A parental presence is the number one deterrent for childhood bullies.  Bullies prefer to be sneaky most of the time.   It is very easy for parents and teachers to identify the kid that is mean to everyone, but it is very difficult to identify the kid that is quietly mean to just one person.  This “quietly mean” child can be the one who causes the most damage.  Psychological abuse in the form of damaging words can leave life-long scars that far surpass any physical abuse that one may encounter.  If your child has a “best friend” but still seems to be withdrawn or unhappy, evaluate this friendship immediately.  Ask what games are being played at school.  Ask your child whom they are sitting with at lunch.  Ask more than “how was your day?”  When you ask more, you decrease the chances of having the “it was fine” or the one answer “good” become another day that a potential problem was ignored.
                Mean parents raise mean children.  As parents, you need to be aware of those “mean parents” that you may encounter.  It is a no-brainer that behavior is modeled, so the unfortunate result is the development of mean kids.  Don’t spend every day of the school year in the pick-up or drop-off line.  Walk your child into school once a week to reinforce a parental presence.  Make it a priority to attend a school-sponsored field trip, and attend at least 2 class parties throughout the year.  By engaging in conversation with other parents and teachers, parents make themselves “available” to discuss any problems that may be occurring.  During this interaction, be on the look out for those mean parents that seem to have a bad attitude every time you encounter them and guide your child’s choice of friends accordingly.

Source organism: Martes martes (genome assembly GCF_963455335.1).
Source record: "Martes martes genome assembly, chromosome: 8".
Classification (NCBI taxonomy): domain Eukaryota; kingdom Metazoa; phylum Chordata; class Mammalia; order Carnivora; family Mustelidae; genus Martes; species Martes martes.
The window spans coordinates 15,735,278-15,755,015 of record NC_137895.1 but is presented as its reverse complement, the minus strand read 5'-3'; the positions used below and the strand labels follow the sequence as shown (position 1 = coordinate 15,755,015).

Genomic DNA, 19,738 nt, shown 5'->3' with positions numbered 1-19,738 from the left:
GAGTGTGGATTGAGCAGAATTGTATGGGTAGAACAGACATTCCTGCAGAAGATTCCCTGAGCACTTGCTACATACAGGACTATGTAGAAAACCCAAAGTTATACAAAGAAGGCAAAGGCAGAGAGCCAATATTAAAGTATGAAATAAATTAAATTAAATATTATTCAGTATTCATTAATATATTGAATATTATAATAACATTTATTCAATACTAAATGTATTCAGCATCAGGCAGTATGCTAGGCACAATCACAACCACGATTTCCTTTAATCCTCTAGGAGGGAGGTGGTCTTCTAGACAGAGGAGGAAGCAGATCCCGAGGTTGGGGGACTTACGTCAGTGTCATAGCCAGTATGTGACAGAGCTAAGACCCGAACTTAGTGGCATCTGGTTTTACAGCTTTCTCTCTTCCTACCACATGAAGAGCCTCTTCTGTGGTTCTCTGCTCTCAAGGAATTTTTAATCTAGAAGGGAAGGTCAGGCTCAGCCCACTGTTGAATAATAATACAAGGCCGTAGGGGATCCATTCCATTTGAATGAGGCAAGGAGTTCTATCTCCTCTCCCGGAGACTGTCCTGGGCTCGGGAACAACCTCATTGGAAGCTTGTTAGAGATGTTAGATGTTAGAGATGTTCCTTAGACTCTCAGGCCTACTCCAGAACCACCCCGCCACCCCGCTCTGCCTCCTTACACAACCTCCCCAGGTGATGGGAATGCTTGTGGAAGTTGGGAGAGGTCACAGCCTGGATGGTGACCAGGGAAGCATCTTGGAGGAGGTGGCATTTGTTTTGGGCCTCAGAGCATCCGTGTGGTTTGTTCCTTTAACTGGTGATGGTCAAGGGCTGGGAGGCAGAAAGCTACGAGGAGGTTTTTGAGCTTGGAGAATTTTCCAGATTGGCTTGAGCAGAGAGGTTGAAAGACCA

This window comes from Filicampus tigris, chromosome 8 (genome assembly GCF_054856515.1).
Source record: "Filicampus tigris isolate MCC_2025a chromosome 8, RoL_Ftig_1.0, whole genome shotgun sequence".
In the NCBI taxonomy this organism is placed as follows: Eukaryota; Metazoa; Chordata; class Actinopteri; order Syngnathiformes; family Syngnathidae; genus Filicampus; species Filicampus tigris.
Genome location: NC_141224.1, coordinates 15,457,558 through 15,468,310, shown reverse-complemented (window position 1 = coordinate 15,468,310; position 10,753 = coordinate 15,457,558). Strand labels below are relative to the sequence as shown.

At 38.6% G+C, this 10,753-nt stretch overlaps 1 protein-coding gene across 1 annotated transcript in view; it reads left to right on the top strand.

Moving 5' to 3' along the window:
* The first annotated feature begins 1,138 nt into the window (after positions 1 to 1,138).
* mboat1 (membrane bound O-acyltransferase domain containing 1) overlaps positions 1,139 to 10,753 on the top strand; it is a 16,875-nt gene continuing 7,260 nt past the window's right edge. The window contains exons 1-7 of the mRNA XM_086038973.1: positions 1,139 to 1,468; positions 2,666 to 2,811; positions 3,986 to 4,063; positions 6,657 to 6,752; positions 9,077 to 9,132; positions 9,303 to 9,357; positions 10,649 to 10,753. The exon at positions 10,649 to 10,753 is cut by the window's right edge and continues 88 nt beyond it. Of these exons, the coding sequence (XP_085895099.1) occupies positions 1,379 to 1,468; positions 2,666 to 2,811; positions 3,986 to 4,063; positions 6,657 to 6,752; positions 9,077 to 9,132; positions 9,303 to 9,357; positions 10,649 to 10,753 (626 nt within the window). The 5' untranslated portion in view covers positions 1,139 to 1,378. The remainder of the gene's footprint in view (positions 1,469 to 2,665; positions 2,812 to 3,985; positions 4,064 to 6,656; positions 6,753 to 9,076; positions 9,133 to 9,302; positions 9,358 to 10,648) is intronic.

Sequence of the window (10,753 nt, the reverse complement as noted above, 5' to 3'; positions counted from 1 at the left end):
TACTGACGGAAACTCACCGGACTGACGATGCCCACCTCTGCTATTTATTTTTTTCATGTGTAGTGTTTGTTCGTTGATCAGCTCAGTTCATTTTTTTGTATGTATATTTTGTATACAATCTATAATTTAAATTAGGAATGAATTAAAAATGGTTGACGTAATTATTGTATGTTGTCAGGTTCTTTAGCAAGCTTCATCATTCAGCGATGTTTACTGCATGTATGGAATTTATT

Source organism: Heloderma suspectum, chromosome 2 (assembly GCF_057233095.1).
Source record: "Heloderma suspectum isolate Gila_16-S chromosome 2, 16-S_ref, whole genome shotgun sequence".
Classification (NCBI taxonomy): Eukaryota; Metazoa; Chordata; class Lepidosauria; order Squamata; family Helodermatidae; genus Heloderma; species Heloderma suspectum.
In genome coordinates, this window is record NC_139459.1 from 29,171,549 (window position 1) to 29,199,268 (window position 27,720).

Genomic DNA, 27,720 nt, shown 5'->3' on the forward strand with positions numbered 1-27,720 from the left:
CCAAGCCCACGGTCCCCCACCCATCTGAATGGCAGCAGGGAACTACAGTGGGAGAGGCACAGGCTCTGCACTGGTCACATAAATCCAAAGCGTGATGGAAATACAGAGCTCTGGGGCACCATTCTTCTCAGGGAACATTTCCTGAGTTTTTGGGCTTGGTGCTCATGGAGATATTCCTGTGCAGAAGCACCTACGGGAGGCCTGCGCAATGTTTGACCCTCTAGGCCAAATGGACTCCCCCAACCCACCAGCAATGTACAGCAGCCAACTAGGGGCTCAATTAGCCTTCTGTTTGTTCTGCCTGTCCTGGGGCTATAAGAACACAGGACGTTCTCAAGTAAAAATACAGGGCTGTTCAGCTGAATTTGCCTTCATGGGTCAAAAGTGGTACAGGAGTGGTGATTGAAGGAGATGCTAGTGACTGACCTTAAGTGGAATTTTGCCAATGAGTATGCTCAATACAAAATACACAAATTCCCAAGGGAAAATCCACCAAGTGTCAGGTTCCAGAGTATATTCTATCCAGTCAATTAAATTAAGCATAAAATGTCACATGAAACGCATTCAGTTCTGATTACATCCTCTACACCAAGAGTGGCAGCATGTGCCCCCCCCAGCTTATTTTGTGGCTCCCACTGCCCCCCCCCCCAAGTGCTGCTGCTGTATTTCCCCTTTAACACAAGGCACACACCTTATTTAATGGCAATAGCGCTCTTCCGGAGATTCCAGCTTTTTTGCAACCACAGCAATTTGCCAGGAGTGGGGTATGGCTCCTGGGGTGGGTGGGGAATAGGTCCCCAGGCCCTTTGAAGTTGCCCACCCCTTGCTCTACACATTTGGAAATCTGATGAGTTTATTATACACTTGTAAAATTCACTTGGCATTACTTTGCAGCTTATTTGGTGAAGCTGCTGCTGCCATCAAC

Don’t be afraid to shake up your social circle.  Parents have to be able to openly discuss the difficult issues that arise with each other without taking offense.  Children are not emotionally mature enough to always act appropriately, but parents should be.  Undoubtedly, problems can and will arise between children of the same social circle that need to be addressed by parents.  The key is to deal with these problems directly with the parent whose child is involved and leave out the uninvolved families.  Often times, parents are quick to complain to a third party, as they are worried about upsetting their “social circle”.  Parents must stand together or a greater degree of division will occur between the children.
         As the start of the new school year begins, there are very important tips to share with children to keep them from either becoming a bully or becoming the victim of a bully.  These critical messages are very simple and should be reinforced throughout the school year.

Kids need to be able to RECOGNIZE what “mean” is:  hurtful words, pushing/shoving/kicking, alienation, exclusion, facial reactions, etc…

Once a child recognizes this type of behavior, he/she needs to be given the okay to REPORT this behavior to a parent/teacher/counselor/principal, etc…  Stop labeling children as “tattle-tales”.  Tattle –tales save lives.

            3.  BE A FRIEND
After an incident has been reported, it is now time to REACT.  A child needs to know that the nicer they are to all children, the less chance they have of being bullied.  Encourage your child to be the one that reaches out to the child who has no friends.

Bli Marston Dugi, M-PAC
The Principle Gang, “No Bullies Allowed”

twitter: @principlegang